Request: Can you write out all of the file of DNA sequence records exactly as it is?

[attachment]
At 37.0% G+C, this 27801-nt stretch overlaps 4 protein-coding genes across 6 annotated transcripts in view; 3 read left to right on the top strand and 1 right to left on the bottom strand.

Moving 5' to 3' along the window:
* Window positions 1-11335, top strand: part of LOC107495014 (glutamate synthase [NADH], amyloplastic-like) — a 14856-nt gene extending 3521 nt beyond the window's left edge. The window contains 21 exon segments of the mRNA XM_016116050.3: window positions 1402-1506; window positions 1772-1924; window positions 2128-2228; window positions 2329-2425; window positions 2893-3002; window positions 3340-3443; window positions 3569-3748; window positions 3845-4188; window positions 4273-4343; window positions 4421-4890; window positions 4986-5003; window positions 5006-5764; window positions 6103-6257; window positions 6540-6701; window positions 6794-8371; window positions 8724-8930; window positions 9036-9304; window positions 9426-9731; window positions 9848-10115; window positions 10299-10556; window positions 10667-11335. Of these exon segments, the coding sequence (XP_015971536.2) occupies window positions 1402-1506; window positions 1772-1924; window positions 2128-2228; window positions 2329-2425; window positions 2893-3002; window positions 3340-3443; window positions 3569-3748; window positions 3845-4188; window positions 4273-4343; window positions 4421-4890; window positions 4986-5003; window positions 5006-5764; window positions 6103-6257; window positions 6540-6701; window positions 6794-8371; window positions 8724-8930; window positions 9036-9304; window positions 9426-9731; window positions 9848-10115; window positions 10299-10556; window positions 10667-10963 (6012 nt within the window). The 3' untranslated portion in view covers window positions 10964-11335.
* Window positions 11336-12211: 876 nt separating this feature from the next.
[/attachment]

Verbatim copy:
At 37.0% G+C, this 27801-nt stretch overlaps 4 protein-coding genes across 6 annotated transcripts in view; 3 read left to right on the top strand and 1 right to left on the bottom strand.

Moving 5' to 3' along the window:
* Window positions 1-11335, top strand: part of LOC107495014 (glutamate synthase [NADH], amyloplastic-like) — a 14856-nt gene extending 3521 nt beyond the window's left edge. The window contains 21 exon segments of the mRNA XM_016116050.3: window positions 1402-1506; window positions 1772-1924; window positions 2128-2228; window positions 2329-2425; window positions 2893-3002; window positions 3340-3443; window positions 3569-3748; window positions 3845-4188; window positions 4273-4343; window positions 4421-4890; window positions 4986-5003; window positions 5006-5764; window positions 6103-6257; window positions 6540-6701; window positions 6794-8371; window positions 8724-8930; window positions 9036-9304; window positions 9426-9731; window positions 9848-10115; window positions 10299-10556; window positions 10667-11335. Of these exon segments, the coding sequence (XP_015971536.2) occupies window positions 1402-1506; window positions 1772-1924; window positions 2128-2228; window positions 2329-2425; window positions 2893-3002; window positions 3340-3443; window positions 3569-3748; window positions 3845-4188; window positions 4273-4343; window positions 4421-4890; window positions 4986-5003; window positions 5006-5764; window positions 6103-6257; window positions 6540-6701; window positions 6794-8371; window positions 8724-8930; window positions 9036-9304; window positions 9426-9731; window positions 9848-10115; window positions 10299-10556; window positions 10667-10963 (6012 nt within the window). The 3' untranslated portion in view covers window positions 10964-11335.
* Window positions 11336-12211: 876 nt separating this feature from the next.